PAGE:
Please be honest with your pdoc and tell him EVERYTHING. Psychiatrists are like everyone else: they can't help you if they're getting only part of the picture. I know all too well how hard it is to be truthful, but believe me, it will benefit you in the long run. Your doctor isn't there to judge you---he's there to help you figure things out, and then work with you to find the right treatment.
A word of caution about the Celexa: if you are
bipolar, the drug could tip you into hypomania or even full-blown mania if you take it without a mood stabilizer. This is how a lot of us wind up with a BP diagnosis---we see a doctor when we're depressed, are given a script for an antidepressant, and sooner or later we switch into some variety of manic state. So be careful, and be sure to call your pdoc if you notice yourself ramping up moodwise.
I'm not going to tell you that being officially diagnosed with a mental illness of any kind is good news. It's a total game-changer, even if you're like me and suspected it for years. Yes, it does explain a lot of things that happen in our lives, a lot of the things we do to hurt ourselves and/or loved ones, but when a doctor pronounces the words it changes life forever.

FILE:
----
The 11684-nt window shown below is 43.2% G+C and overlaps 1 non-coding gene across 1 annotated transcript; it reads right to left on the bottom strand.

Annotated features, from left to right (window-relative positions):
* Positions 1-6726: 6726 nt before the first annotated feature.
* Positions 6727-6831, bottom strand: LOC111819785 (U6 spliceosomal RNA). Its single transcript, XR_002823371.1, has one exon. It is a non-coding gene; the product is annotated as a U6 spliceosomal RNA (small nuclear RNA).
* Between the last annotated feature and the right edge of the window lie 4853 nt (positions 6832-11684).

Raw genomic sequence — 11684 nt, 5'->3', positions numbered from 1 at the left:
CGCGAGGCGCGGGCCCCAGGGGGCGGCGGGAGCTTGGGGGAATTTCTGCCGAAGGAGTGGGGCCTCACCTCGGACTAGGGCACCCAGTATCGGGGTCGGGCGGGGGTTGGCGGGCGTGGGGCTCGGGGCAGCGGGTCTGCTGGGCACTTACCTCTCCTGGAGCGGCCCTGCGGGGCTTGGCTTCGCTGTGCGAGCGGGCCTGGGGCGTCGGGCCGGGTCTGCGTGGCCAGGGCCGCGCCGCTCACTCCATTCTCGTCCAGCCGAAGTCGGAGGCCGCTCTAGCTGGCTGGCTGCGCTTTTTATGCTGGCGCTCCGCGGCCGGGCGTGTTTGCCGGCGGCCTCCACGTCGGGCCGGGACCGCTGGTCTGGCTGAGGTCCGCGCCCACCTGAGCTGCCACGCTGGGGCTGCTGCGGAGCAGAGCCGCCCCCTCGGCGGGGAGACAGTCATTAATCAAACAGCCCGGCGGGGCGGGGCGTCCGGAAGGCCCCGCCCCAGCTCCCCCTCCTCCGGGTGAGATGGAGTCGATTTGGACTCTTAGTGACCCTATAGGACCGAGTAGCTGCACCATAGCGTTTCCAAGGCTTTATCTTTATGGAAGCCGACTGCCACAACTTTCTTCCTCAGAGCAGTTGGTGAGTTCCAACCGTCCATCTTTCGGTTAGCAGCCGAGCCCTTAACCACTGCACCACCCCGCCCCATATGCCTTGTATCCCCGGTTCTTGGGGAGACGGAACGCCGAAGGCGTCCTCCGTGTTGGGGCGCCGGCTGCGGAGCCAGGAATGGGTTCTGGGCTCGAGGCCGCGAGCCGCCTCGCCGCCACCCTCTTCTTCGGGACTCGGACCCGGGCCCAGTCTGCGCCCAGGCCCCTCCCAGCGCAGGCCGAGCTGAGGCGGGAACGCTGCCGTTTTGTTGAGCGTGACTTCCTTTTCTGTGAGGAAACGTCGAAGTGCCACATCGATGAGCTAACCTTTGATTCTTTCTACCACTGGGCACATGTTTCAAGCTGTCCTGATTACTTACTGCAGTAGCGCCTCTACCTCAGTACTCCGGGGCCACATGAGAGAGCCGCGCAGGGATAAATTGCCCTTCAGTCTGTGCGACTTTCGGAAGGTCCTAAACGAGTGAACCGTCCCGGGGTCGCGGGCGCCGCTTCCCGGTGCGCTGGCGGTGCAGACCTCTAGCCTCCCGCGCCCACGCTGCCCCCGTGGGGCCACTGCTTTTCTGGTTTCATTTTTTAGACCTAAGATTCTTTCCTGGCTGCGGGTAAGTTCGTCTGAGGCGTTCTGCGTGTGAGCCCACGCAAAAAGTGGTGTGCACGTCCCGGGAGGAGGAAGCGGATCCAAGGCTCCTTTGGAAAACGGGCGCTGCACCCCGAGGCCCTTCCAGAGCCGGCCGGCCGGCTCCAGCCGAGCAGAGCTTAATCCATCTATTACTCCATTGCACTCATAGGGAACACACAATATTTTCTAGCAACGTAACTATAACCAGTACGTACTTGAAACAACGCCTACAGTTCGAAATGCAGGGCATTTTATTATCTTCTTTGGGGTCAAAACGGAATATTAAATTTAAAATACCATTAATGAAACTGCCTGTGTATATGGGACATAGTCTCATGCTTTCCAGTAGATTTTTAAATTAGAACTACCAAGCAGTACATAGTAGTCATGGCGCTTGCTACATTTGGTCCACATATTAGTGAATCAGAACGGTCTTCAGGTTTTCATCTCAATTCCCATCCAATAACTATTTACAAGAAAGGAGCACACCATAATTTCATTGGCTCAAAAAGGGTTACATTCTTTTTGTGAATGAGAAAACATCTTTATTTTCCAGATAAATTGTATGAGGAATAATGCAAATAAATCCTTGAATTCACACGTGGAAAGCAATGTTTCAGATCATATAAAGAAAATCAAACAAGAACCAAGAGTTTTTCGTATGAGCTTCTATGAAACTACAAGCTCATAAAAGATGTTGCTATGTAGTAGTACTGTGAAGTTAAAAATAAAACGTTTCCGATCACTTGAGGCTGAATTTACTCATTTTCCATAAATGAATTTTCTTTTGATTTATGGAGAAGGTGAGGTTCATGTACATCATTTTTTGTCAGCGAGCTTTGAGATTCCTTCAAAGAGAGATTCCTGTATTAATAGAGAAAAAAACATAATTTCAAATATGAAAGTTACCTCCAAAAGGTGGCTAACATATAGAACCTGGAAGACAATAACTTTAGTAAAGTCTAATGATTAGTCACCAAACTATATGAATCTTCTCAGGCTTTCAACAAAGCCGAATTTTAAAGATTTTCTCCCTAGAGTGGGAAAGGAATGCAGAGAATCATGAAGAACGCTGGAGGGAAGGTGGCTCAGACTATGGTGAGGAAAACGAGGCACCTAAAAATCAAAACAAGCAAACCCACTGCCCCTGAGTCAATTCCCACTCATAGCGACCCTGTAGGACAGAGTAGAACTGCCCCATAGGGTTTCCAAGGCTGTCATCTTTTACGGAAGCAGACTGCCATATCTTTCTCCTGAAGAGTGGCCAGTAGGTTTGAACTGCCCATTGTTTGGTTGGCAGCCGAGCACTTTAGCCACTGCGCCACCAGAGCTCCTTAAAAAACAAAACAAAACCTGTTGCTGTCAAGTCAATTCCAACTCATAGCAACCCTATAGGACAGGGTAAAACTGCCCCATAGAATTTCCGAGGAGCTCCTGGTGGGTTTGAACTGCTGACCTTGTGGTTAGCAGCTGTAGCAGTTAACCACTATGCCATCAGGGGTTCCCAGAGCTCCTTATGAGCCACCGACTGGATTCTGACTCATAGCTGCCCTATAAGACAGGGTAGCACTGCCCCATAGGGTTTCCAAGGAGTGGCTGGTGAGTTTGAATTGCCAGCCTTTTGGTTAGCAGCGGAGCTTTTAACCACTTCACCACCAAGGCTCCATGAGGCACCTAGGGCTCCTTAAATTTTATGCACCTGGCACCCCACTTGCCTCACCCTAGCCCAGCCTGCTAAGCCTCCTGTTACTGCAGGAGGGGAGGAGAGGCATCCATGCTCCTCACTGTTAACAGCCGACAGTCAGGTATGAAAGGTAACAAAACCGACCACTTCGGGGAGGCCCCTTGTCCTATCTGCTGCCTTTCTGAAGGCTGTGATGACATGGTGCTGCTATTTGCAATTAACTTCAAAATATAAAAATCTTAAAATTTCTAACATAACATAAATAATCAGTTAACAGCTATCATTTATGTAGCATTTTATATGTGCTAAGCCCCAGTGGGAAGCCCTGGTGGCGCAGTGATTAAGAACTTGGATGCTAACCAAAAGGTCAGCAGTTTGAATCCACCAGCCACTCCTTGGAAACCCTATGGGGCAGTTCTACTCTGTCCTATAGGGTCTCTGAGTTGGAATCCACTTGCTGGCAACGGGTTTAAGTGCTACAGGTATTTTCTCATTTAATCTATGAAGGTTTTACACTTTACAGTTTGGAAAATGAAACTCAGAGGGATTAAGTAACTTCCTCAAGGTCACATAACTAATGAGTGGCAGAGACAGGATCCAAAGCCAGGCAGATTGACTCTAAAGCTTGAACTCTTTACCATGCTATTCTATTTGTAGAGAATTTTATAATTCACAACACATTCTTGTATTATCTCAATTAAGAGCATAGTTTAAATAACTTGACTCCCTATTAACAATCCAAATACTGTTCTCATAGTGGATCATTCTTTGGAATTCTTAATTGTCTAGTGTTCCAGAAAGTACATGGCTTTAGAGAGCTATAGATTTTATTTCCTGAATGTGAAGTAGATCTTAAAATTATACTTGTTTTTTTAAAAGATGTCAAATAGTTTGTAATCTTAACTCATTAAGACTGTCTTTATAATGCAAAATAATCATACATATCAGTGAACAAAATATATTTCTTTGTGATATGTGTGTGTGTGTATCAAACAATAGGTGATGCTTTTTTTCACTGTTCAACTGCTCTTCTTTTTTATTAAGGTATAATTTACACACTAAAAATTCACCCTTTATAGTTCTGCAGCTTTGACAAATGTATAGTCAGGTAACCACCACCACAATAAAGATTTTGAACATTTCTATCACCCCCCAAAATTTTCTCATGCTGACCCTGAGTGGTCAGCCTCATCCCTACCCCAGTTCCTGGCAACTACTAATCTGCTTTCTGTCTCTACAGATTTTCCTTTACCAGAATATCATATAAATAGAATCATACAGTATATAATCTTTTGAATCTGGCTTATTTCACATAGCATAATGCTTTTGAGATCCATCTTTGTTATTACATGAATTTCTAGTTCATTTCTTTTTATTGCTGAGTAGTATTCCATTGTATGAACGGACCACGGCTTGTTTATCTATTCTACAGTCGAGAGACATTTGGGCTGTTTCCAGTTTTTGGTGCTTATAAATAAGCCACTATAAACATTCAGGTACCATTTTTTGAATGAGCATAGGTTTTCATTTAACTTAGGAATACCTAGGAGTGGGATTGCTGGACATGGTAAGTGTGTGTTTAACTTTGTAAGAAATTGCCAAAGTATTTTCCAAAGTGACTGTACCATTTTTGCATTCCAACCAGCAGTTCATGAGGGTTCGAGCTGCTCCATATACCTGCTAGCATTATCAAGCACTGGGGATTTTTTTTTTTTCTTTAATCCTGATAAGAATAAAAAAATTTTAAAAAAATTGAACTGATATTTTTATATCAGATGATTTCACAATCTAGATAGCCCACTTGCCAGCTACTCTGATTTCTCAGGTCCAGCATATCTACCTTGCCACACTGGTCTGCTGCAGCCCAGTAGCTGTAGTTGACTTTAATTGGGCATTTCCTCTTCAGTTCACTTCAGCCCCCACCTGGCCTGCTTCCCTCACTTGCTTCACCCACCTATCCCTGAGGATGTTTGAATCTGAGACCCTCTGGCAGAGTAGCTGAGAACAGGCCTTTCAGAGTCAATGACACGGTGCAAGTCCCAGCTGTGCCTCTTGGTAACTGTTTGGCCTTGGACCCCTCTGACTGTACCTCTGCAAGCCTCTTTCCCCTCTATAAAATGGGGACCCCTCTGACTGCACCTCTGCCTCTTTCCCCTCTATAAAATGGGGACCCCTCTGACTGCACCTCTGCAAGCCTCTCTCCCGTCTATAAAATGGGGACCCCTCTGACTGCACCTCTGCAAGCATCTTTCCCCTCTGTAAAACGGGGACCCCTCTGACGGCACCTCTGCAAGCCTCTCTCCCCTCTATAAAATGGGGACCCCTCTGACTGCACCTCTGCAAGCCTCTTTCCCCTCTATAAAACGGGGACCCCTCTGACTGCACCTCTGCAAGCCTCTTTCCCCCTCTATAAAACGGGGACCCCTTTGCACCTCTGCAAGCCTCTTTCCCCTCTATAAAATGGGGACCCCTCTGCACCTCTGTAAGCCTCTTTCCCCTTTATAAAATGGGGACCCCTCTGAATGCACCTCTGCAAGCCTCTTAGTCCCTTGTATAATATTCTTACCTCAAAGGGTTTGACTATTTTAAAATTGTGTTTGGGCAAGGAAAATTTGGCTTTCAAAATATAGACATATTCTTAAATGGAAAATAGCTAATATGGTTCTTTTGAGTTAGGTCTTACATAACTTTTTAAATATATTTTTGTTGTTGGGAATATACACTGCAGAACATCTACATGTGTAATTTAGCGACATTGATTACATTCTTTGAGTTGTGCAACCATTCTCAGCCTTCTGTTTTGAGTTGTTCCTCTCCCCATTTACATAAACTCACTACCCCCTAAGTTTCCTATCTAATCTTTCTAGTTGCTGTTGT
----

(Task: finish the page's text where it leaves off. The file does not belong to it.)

BUT---you do not have to let a label define (or defeat) you.
Even if you do have to share this information with the BON in your state, you cannot be denied licensure or renewal only on the basis of having a mental health diagnosis unless you are impaired to such a point that you cannot practice safely. Such a diagnosis alone doesn't render you unable to be a safe nurse; as long as you can show you are compliant with treatment, you shouldn't have any difficulty obtaining or keeping a nursing license.
You MIGHT have to enter a monitoring program for health professionals; it depends on the state, and I'm pretty sure the severity of your illness would be a determining factor here. Bipolar II is generally less severe than Bipolar I and tends to have milder manic phases (although some of us have some real humdingers!), thus it would probably raise fewer alarms with the BON.
Anyway you slice it, bipolar disorder really does complicate life, but it doesn't have to ruin it. There are a lot of nurses with this illness, and for the most part we manage just fine as long as we are properly treated.
Don't be afraid to tell your doctor the truth, the whole truth, and nothing but the truth......the sooner you know for sure, the sooner you can get started on reclaiming your life!